She stumbles into him, all right. Again I had to laugh at the perfection of this interaction. In her FWR interview, Bucak worries that she’s lost her dialog-writing skills, but it seems like she found them again for this section. It’s exactly that awkward conversation that would happen. I’m relieved Edie stumbled into Michael in private, face-to-face, rather than over Twitter, where she would immediately be eviscerated and Cancelled. Here, there’s a chance for someone to give her the benefit of the doubt, and accept there’s a learning curve. May we all stumble into someone who will give us that break.

This is one of those stories that makes me wish we had something like General Electric Theater, a way of making short stories into half-hour or one-hour television spots (movies involve too much money) so maybe people will learn to love short stories, like this one, again.

The Trojan War Museum (available online at Guernica)

Sing to me now, you Muses, of armies bursting forth like flowers in a blaze of bronze.
Soldier: I begged for sleep, and if not sleep, death. I was willing to settle for death. Then again, I’ve never felt more loved.
He looked at his father, a veteran; his grandfather, a veteran; his uncle, a veteran; his sister, a veteran; and he saw his future foretold, no different than birds and snakes foretelling nine more years of war.
Think: museums turn war to poetry. So to poets. So to war.
You know, Athena forgot Odysseus was out there.
Oh Muses.

This beautifully imaginative piece gives us a series of Trojan War museums – the first one being “not much more than a field of remains” – run by the Gods of Olympus, from antiquity to the 22nd century as a meditation on the wisdom of glorifying war. In recent days, there’s been a lot of discussion about soldiers as losers and as heroes. I’d never think of anyone who volunteers for service out of duty, or family tradition, or because it’s the only path to a job or college, as a loser. But lionizing dead soldiers also bothers me, because I have to wonder if it creates more dead soldiers. What if war was a rare necessity rather than a chance for glory? What if monuments to schoolteachers were as common as those honoring military figures? Even without the present impinging on it, it’s a beautiful story, poetic and allusive. And yes, there’s a real irony to poeticizing a story that critiques the romanticizing of war.

The Dead (available online at Bomb)

In Key West, Arapian was known as the Turk, though he was Armenian.
The extraction of fingernails; the application of burning irons to the breast; the pinching of skin with burning clamps; boiled butter poured into wounds; the tearing off of genitalia; the penetration of orifices with swords, with brooms, with flesh; the sawing off of hands and feet, arms and legs; the bayoneting of babies; the slitting of throats, the exhibition of the massacred.
The difference between Turk and Armenian? The Turk extracted the Armenian’s fingernails. The Turk applied burning irons to the Armenian’s breast. The Turk pinched the skin of the Armenian with burning clamps. Or he had the Kurd do it.
Turkey for the Turks, they said.
In Key West, sponges made Arapian a millionaire, one of the richest men in America at the time, an immigrant from the Ottoman Empire, which would have killed him if it could.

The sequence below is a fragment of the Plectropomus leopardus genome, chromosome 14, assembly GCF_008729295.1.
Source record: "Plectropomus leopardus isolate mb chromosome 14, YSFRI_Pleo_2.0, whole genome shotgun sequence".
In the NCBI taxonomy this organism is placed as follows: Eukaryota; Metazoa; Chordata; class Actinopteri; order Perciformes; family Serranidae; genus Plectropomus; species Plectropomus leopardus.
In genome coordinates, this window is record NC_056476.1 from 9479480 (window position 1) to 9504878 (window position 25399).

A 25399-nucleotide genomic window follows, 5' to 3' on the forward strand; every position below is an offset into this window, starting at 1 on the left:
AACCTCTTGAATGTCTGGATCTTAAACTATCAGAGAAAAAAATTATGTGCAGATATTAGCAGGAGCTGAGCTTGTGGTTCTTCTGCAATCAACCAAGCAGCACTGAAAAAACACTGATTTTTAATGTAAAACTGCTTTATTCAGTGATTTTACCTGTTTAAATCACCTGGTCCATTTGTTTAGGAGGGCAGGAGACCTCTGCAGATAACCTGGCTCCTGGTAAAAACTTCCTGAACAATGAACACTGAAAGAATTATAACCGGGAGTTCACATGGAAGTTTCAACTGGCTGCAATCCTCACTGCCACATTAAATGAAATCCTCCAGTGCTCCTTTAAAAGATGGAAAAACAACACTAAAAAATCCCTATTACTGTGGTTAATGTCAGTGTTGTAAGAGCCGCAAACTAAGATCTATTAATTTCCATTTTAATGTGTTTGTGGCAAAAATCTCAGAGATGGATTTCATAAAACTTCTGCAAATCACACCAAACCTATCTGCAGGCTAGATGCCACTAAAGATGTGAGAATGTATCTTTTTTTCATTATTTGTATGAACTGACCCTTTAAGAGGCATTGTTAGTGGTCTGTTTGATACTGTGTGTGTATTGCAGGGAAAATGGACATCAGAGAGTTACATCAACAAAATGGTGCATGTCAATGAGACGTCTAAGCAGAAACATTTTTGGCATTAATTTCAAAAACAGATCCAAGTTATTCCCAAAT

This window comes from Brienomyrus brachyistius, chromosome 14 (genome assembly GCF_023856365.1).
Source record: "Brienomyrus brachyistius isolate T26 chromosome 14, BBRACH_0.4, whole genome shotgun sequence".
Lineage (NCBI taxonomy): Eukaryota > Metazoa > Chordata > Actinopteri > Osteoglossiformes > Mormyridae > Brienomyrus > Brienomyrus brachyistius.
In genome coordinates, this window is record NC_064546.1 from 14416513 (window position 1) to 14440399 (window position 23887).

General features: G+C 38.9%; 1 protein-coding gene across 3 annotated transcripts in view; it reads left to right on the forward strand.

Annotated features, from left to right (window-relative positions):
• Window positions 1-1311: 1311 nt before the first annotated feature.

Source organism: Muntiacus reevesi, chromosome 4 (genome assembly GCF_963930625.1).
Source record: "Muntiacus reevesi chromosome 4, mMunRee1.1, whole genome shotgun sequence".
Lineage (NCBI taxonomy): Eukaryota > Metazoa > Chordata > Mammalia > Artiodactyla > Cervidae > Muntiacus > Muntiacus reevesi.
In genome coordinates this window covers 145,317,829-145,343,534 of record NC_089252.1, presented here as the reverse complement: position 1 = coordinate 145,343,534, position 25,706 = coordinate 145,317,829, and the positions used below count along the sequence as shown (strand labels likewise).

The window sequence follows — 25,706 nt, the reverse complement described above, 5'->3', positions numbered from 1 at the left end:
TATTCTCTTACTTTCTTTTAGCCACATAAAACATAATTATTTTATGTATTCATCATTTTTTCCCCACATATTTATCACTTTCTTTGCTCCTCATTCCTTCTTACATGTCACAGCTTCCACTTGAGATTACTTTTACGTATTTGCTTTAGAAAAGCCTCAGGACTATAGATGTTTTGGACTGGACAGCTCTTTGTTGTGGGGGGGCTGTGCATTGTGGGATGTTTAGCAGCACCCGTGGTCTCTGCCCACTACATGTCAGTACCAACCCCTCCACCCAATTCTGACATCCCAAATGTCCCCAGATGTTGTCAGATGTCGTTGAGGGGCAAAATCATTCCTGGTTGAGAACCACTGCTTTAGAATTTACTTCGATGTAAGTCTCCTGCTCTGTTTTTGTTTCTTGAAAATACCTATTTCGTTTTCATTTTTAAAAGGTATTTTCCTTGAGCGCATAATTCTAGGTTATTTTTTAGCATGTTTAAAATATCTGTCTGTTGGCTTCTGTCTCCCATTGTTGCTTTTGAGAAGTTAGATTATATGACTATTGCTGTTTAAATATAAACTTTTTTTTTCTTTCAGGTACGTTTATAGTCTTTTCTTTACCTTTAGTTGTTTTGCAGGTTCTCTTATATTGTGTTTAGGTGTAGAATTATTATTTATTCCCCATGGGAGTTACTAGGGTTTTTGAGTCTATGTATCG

Bow down to the almighty sponge! Either the highest order of plant or the lowest order of animal.

Although it may not seem like it from those opening lines, this is less a story about genocide than it is a story about what seems to be true versus what is true, which is, now that I think about it, the story of the Armenian genocide after all. And it’s about the violence that pervades our lives, in ways large and small: “…his men smoked to cover up the terrible smell of sponges, which, after all, were living creatures beaten to death with clubs before they were bleached.” Arapian’s wife indicates, somewhat subtly but clearly enough, that she’s ready to die, and he misreads her, either deliberately or through inattention. Then there’s the societal violence: “People would remember the starving Armenians, but more as a chastisement to eat their own dinners than to sacrifice those dinners on the Armenian’s behalf,” just as American kids are told to “think of the starving children in Europe/Asia/Africa” (depending on their generation) and clean their plates, not to do anything to actually benefit starving children.

The Sponge King and his wife are hosting a party for Anahid, who escaped those who would murder her. Though he himself could have been in her shoes, he shows no particular compassion towards her, but only uses her as a focus of the party. Anahid is rather incapacitated by trauma, so others take her place, at the party, and in the commercialization of her story. She’s based on Aurora Mardiganian, who was an actual escapee, and was likewise commercialized beyond her actuality.

It’s a story with a lot of layers and many subtleties, yet it’s a compelling narrative.

The Gathering of Desire

And once there was, and once there wasn’t,
in the time when magic was mystery and science was fact,
in the time when God’s hand could arm man’s puppet,
when miracles were seen to be believed, and schemes were believed to be seen,
there was the Ottoman Turk, the chess playing mechanical man.

And again we have this wonderful blend of folk tale and reality, delivered with several varieties of chiasmus from the traditional opening to the text itself.